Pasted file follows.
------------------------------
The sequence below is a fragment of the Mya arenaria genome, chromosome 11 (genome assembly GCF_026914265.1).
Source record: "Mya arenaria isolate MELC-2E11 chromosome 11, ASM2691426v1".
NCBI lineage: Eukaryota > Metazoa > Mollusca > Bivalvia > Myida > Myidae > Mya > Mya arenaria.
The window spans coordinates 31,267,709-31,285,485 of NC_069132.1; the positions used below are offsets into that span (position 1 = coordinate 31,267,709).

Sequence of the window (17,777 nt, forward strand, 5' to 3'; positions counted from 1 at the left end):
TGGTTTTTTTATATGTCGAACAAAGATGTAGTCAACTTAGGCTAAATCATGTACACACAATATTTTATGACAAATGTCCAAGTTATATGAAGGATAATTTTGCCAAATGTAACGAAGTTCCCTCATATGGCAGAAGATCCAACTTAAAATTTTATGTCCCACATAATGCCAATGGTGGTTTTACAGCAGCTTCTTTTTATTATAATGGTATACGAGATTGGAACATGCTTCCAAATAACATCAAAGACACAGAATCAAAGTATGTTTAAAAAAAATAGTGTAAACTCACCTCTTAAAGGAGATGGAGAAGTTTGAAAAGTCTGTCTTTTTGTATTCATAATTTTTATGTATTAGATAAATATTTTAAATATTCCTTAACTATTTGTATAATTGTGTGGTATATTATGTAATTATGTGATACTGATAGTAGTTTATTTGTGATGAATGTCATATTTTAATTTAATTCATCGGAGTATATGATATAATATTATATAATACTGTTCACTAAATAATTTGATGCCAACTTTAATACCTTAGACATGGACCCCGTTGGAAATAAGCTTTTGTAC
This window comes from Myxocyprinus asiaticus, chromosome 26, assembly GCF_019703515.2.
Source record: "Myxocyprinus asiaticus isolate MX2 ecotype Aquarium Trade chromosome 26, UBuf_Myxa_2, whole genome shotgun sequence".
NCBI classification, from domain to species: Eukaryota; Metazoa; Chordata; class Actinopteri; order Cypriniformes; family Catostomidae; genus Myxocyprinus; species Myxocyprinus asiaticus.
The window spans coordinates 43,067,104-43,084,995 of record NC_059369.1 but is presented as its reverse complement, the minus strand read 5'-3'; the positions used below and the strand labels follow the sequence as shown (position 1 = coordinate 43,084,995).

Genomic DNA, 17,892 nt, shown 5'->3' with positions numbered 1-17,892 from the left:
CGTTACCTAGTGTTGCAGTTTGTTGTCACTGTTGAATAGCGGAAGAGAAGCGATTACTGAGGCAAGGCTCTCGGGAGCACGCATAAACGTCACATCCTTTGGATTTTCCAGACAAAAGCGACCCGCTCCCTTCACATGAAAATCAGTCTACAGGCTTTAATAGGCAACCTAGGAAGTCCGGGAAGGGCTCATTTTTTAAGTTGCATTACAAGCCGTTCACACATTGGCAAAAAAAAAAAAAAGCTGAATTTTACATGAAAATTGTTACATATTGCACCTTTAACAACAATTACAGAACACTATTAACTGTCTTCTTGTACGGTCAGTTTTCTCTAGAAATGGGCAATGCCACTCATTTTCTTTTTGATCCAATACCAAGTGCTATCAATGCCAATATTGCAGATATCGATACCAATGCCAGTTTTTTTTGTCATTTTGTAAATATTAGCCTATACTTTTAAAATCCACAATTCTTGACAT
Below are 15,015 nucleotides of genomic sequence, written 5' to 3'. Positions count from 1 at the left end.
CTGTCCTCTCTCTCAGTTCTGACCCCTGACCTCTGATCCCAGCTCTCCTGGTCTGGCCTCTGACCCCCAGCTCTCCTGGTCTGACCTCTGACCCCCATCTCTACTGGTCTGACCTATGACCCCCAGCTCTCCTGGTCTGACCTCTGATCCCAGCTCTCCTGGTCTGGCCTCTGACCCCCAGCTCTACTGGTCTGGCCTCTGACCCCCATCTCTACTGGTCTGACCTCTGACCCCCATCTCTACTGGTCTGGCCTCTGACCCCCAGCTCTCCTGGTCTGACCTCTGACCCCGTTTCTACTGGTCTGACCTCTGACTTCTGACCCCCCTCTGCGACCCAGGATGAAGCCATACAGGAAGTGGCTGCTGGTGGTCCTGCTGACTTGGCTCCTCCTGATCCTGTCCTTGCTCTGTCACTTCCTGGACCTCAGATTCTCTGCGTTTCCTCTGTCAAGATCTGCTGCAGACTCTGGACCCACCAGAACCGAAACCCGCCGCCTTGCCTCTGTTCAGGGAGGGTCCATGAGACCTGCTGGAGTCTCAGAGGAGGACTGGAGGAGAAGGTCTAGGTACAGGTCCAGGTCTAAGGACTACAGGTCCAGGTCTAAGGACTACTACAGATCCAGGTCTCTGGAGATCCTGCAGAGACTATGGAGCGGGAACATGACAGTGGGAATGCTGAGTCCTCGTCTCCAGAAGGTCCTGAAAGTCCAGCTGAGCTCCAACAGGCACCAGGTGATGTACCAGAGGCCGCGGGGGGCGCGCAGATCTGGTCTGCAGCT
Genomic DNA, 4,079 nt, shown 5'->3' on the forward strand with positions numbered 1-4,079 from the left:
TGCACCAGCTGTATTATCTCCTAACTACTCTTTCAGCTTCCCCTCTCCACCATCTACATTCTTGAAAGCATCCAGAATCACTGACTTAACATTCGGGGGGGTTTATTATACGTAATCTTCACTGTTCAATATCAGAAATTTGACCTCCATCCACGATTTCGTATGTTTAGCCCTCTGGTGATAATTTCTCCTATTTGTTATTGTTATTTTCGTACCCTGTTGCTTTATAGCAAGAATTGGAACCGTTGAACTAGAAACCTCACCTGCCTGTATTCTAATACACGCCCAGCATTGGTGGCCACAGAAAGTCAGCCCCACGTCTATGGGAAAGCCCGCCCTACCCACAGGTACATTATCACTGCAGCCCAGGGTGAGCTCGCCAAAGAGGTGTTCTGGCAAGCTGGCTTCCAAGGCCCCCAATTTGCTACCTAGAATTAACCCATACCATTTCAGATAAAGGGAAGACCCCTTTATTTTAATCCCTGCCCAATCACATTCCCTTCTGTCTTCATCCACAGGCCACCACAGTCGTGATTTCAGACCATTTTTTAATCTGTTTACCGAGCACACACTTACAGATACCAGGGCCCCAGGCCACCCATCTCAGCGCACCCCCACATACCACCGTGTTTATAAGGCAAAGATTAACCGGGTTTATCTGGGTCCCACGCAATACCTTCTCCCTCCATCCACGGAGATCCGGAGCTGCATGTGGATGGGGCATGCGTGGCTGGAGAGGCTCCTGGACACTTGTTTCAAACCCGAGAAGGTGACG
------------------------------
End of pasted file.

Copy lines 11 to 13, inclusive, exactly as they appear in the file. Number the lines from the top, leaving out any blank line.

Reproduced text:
Genomic DNA, 17,892 nt, shown 5'->3' with positions numbered 1-17,892 from the left:
CGTTACCTAGTGTTGCAGTTTGTTGTCACTGTTGAATAGCGGAAGAGAAGCGATTACTGAGGCAAGGCTCTCGGGAGCACGCATAAACGTCACATCCTTTGGATTTTCCAGACAAAAGCGACCCGCTCCCTTCACATGAAAATCAGTCTACAGGCTTTAATAGGCAACCTAGGAAGTCCGGGAAGGGCTCATTTTTTAAGTTGCATTACAAGCCGTTCACACATTGGCAAAAAAAAAAAAAAGCTGAATTTTACATGAAAATTGTTACATATTGCACCTTTAACAACAATTACAGAACACTATTAACTGTCTTCTTGTACGGTCAGTTTTCTCTAGAAATGGGCAATGCCACTCATTTTCTTTTTGATCCAATACCAAGTGCTATCAATGCCAATATTGCAGATATCGATACCAATGCCAGTTTTTTTTGTCATTTTGTAAATATTAGCCTATACTTTTAAAATCCACAATTCTTGACAT
Below are 15,015 nucleotides of genomic sequence, written 5' to 3'. Positions count from 1 at the left end.